The rebuttal of a skill-based definition of craft in the 1990s prolonged the critique of preciousness leveled at conventional jewelry three decades before. Its point was to distance contemporary craft from the time-intensive techniques that once defined it. Producing low-tech (or no-tech) work meant leveraging the tension between conventional forms and unconventional methods in order to expand the definition of artistic skill and encompass new forms of competence: transgressive appropriation, assemblage, co-production, conceptual work. A ring by Karl Fritsch using a claw setting but cast from barely shaped putty is thus both technically coherent with the tradition and completely at odds with its ambition. It’s at once radical and reactionary.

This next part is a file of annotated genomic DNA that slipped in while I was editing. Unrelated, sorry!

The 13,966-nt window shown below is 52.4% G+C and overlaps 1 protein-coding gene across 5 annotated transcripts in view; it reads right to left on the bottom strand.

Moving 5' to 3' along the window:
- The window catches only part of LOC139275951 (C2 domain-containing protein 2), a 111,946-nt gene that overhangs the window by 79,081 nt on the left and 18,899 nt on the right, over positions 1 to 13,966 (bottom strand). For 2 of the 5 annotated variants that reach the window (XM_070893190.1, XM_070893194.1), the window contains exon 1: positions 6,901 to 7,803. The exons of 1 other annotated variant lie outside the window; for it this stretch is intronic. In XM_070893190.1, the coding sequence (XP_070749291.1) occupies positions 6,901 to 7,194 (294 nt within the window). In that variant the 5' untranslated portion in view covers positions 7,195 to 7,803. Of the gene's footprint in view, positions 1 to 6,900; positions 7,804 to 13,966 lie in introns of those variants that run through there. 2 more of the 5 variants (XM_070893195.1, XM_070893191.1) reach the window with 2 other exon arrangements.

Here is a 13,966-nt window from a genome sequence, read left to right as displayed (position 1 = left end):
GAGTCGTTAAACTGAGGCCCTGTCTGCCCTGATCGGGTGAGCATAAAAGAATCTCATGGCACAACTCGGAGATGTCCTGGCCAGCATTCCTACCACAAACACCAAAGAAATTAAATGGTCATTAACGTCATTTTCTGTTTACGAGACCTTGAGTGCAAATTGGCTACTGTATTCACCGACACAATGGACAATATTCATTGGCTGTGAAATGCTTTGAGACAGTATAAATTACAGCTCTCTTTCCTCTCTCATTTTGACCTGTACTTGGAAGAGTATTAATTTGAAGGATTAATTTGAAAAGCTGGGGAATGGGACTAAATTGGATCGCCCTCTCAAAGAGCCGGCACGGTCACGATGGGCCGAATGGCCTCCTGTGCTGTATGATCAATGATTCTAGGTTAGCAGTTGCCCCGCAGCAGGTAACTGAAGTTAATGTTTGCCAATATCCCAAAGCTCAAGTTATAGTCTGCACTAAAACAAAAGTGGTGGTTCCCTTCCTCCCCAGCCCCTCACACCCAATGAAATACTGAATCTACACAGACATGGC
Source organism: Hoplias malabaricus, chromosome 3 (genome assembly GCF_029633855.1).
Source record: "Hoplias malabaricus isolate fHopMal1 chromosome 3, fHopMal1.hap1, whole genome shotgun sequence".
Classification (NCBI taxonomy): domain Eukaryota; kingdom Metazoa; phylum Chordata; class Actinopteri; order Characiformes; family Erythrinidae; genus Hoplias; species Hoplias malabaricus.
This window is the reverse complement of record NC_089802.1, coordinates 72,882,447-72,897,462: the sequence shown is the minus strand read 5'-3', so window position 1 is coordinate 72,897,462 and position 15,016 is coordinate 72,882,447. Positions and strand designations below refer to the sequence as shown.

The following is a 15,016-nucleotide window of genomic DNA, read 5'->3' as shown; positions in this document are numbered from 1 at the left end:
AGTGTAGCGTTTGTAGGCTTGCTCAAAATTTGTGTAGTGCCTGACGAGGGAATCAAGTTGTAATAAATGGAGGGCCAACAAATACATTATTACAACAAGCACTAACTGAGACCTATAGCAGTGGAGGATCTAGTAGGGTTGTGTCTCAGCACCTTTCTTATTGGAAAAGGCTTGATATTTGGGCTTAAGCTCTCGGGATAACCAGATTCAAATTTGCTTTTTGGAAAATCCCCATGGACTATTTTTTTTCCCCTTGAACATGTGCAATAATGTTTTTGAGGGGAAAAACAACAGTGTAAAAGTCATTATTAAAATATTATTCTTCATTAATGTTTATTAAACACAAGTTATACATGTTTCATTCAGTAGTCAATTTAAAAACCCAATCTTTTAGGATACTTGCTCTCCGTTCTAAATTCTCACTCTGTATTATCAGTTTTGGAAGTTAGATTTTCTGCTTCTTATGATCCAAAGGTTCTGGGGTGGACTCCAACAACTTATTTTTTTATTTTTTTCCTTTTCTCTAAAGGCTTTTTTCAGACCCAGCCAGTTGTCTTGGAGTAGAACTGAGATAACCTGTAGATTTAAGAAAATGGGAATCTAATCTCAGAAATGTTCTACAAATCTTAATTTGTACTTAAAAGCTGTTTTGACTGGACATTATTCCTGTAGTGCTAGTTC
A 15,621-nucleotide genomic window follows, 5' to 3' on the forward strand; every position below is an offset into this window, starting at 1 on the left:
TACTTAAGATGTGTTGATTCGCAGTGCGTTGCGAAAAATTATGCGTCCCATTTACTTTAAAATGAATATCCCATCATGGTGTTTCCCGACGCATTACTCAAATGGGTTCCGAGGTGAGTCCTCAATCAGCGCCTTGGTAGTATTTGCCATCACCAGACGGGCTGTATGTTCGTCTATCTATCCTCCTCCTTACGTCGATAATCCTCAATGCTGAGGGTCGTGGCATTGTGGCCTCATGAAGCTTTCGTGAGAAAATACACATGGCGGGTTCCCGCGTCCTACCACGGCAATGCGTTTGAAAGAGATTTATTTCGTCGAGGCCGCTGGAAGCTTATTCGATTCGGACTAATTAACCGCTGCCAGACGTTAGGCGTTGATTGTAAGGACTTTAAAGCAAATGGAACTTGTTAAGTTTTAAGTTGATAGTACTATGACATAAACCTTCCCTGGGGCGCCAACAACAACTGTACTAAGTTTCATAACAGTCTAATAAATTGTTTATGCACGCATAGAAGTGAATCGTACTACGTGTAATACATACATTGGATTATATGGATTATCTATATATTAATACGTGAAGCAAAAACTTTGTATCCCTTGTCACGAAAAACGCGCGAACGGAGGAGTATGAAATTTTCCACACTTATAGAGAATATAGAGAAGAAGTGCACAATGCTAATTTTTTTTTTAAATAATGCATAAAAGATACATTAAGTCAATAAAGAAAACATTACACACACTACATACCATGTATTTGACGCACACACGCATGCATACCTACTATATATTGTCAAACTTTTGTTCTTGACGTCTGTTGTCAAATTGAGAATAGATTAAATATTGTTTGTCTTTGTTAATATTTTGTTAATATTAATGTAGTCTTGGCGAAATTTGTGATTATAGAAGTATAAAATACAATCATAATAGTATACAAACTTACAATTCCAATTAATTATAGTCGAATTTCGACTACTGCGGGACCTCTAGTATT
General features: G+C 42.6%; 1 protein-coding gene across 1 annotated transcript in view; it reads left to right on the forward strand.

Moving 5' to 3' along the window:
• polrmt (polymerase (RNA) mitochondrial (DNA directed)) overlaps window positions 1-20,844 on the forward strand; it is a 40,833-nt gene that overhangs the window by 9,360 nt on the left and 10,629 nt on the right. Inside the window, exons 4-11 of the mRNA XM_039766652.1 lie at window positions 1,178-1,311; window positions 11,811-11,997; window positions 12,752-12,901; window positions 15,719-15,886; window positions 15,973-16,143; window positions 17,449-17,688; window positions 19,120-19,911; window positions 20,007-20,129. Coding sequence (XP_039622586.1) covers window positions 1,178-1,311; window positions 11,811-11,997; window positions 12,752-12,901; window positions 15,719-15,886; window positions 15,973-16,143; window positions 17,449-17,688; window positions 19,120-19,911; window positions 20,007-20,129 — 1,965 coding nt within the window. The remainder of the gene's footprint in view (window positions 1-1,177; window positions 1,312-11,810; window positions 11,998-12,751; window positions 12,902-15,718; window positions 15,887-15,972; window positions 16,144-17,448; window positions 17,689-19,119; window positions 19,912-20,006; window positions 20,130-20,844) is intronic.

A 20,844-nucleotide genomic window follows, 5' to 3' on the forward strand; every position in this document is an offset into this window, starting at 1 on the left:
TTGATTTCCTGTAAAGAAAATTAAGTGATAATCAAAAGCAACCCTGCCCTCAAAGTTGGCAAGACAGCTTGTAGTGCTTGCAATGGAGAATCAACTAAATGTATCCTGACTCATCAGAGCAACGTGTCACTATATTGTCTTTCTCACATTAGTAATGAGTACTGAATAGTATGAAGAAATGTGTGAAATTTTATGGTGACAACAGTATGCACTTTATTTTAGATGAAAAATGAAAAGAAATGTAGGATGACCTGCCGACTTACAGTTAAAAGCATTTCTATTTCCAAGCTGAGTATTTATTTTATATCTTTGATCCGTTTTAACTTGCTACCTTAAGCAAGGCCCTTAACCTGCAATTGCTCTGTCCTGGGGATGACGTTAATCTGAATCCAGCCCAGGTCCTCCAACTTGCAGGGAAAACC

Karl Fritsch, Ring
Karl Fritsch, Ring, 2007, silver, rubies, 35 x 35 x 20 mm, photo courtesy of the artist

Often called upon to describe a meaningful difference between those who make with their own hands and those who do not, between the intentional and the formless, skill has become a rallying call for a certain branch of craft. It’s a refuge not only because it makes good on the promise that craft objects and practices are fundamentally tied up with manufacturing competence, but also because its evaluation appeals to our sense of wonderment rather than the arbitration of specialized critics. Skill is simply a more accessible quality than is artistic merit. ▲